What’s causing allergic reactions to some COVID-19 vaccines? UNC working on an answer

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RALEIGH, N.C. (WNCN) – While very rare, allergic reactions to the Moderna and Pfizer vaccines are possible and have occurred. The reasoning behind it is still unclear even as more than six million vaccine doses have been administered in North Carolina.

“Overall, vaccines are safe. Any kind of reaction, for any kind of vaccine, tends to happen at a rate of one to a million. And that’s more or less what’s happened with reactions in general with the COVID-19 vaccine,” said Dr. David Peden at the UNC School of Medicine.

Peden and other doctors want to know why this is happening. UNC will join a national study is designed to examine allergies and the COVID-19 vaccines.

People in the study will get the Pfizer vaccine, Moderna vaccine, or placebo. Their possible reactions will be observed by allergy specialists. The person will then come back for their second dose for another observation.

Placebo recipients will eventually be offered a full vaccination as well.

Part of the study will look at how many people there are having a reaction. While reactions are submitted to federal reaction databases, following up on a large, general population is difficult. People can be hard to reach and investigators don’t have a full picture of the person’s condition prior to vaccination. That makes it hard to come up with definitive explanations for allergic reactions.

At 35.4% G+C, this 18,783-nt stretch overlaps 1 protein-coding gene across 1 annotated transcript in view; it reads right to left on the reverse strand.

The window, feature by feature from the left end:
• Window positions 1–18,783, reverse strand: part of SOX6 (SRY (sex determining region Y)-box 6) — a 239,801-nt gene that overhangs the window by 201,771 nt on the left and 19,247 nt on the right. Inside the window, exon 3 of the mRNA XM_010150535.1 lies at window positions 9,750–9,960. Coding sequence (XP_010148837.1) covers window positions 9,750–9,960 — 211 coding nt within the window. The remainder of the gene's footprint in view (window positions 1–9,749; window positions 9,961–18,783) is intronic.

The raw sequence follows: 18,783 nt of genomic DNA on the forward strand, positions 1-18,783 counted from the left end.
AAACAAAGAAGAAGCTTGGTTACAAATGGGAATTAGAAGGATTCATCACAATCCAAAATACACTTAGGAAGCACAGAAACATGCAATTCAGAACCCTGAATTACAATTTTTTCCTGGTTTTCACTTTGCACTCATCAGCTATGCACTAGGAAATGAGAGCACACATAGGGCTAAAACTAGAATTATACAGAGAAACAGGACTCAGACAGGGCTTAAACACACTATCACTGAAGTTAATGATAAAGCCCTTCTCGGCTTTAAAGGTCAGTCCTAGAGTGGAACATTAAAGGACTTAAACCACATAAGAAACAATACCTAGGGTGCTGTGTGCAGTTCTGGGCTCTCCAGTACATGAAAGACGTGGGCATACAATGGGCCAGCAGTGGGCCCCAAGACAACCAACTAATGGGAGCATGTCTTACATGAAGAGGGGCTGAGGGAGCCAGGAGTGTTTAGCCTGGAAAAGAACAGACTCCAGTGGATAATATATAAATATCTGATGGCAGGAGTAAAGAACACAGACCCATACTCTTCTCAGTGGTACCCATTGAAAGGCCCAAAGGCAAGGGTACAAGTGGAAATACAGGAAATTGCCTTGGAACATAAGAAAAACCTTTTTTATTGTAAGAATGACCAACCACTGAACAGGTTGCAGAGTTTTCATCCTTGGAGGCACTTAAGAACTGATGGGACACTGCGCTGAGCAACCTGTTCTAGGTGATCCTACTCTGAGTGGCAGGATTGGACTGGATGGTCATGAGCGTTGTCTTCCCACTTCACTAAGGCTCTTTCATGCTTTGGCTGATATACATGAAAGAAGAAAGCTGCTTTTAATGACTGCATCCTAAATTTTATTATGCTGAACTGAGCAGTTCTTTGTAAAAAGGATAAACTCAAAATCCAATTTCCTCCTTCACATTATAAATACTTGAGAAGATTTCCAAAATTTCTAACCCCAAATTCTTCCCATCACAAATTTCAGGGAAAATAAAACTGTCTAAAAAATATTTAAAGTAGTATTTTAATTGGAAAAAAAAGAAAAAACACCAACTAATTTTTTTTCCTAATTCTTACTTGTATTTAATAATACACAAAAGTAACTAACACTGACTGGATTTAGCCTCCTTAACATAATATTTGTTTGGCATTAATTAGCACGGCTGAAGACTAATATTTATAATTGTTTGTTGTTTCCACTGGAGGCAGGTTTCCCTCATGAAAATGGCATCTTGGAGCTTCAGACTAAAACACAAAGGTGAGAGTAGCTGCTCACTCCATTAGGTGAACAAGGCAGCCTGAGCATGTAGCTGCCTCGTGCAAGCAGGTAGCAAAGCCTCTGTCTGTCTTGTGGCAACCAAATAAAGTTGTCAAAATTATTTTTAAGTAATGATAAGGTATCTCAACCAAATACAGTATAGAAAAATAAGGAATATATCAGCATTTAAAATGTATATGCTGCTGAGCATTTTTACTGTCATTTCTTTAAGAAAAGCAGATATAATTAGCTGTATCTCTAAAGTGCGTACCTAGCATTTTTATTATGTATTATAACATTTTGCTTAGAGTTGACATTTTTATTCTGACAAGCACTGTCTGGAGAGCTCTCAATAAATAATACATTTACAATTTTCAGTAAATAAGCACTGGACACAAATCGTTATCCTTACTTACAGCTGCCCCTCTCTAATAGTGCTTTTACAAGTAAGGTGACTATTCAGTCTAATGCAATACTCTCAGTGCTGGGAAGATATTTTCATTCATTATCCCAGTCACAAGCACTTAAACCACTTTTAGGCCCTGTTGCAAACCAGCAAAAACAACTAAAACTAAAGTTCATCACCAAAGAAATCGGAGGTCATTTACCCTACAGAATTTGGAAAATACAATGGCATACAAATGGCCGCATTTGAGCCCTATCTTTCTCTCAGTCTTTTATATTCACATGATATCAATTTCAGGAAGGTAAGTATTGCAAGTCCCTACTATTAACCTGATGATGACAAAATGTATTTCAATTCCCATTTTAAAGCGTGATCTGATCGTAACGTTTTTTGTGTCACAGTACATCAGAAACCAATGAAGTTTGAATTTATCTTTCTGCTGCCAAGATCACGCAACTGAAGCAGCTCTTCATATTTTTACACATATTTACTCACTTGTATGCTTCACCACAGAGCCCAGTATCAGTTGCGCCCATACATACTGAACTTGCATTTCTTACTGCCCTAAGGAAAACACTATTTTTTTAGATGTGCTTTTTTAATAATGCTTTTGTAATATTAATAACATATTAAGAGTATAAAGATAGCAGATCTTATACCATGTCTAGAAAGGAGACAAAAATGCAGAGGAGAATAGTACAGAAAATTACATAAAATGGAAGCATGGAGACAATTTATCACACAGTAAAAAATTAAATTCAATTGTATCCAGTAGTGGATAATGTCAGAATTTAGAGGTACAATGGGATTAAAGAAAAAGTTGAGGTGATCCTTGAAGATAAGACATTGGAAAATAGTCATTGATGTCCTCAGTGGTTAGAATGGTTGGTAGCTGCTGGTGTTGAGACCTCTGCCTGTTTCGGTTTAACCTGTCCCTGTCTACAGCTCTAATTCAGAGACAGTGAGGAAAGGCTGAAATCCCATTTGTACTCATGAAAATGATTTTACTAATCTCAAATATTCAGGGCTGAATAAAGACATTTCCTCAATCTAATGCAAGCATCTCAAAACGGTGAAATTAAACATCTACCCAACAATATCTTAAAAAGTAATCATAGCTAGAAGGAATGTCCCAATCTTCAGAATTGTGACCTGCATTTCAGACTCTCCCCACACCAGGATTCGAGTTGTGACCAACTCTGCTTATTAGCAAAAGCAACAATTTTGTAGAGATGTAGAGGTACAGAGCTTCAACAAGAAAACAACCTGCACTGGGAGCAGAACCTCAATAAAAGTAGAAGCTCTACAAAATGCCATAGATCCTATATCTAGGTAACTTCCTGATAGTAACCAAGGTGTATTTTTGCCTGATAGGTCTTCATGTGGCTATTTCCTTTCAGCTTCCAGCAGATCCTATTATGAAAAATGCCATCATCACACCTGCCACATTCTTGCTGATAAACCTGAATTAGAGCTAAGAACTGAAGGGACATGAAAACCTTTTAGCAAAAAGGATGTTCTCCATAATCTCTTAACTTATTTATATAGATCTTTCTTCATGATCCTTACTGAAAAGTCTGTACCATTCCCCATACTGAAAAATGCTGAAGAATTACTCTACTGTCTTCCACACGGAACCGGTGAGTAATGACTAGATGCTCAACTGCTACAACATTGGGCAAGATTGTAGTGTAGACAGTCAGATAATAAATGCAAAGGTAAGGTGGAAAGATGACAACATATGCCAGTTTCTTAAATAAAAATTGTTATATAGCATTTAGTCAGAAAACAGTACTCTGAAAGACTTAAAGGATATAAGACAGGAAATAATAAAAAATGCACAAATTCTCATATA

“We’re not just going to give them shots and watch to see what happens,” said Peden.

There will be blood work before and after a reaction. White blood cells will be looked at to examine why immune systems are reacting in a specific way.

“It’s not just important to know how often this occurs but it’s also important to understand why it might be occurring. So ultimately, we might identify before they get vaccinated to understand who might be at risk,” Peden said.

One-third of study volunteers will be non-allergy people so researchers can see if the rate reaction is really different between the two populations.

Click here to register for the study.

Click here to learn more about the study

Weighing the risks for allergic reactions

Ultimately, Peden hopes the study can also increase vaccine confidence for those who have been concerned about a potential reaction.

“If somebody has had a life threatening situation to a drug or to a food in the past- that experience for some people can be really, really unsettling,” he said.

Dr. Leonor Corsino receiving a COVID-19 vaccine. Courtesy: Duke Health

It’s how Duke Health endocrinologist, Dr. Leonor Corsino felt when she was offered the COVID-19 vaccine. She weighed the risk of a potential reaction and opted to get vaccinated.

“There have been some cases of allergic reactions but they’ve been small. That kind of made me more comfortable so on December 28, I received my first dose,” said Dr. Corsino.

Corsino said she’d had allergic reactions to foods and medications in the past.

“When you have anaphylaxis, it’s really scary. It’s not something you would recommend to anybody. In my case, it was really scary. I ended up in the emergency department,” said Corsino.